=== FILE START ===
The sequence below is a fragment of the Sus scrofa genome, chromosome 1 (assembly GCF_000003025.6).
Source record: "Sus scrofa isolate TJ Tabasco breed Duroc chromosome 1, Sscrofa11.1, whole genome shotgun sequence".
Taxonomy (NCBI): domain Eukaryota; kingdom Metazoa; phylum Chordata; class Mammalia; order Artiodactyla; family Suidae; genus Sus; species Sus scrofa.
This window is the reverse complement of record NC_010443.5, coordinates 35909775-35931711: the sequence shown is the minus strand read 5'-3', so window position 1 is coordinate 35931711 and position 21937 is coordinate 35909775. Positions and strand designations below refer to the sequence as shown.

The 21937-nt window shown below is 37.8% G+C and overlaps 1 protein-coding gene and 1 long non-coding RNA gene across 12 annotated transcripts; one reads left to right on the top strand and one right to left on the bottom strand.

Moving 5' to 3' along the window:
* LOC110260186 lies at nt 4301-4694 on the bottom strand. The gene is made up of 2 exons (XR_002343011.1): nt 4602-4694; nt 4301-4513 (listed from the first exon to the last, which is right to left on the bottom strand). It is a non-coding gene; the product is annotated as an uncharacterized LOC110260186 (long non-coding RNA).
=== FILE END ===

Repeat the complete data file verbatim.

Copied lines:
The sequence below is a fragment of the Sus scrofa genome, chromosome 1 (assembly GCF_000003025.6).
Source record: "Sus scrofa isolate TJ Tabasco breed Duroc chromosome 1, Sscrofa11.1, whole genome shotgun sequence".
Taxonomy (NCBI): domain Eukaryota; kingdom Metazoa; phylum Chordata; class Mammalia; order Artiodactyla; family Suidae; genus Sus; species Sus scrofa.
This window is the reverse complement of record NC_010443.5, coordinates 35909775-35931711: the sequence shown is the minus strand read 5'-3', so window position 1 is coordinate 35931711 and position 21937 is coordinate 35909775. Positions and strand designations below refer to the sequence as shown.

The 21937-nt window shown below is 37.8% G+C and overlaps 1 protein-coding gene and 1 long non-coding RNA gene across 12 annotated transcripts; one reads left to right on the top strand and one right to left on the bottom strand.

Moving 5' to 3' along the window:
* LOC110260186 lies at nt 4301-4694 on the bottom strand. The gene is made up of 2 exons (XR_002343011.1): nt 4602-4694; nt 4301-4513 (listed from the first exon to the last, which is right to left on the bottom strand). It is a non-coding gene; the product is annotated as an uncharacterized LOC110260186 (long non-coding RNA).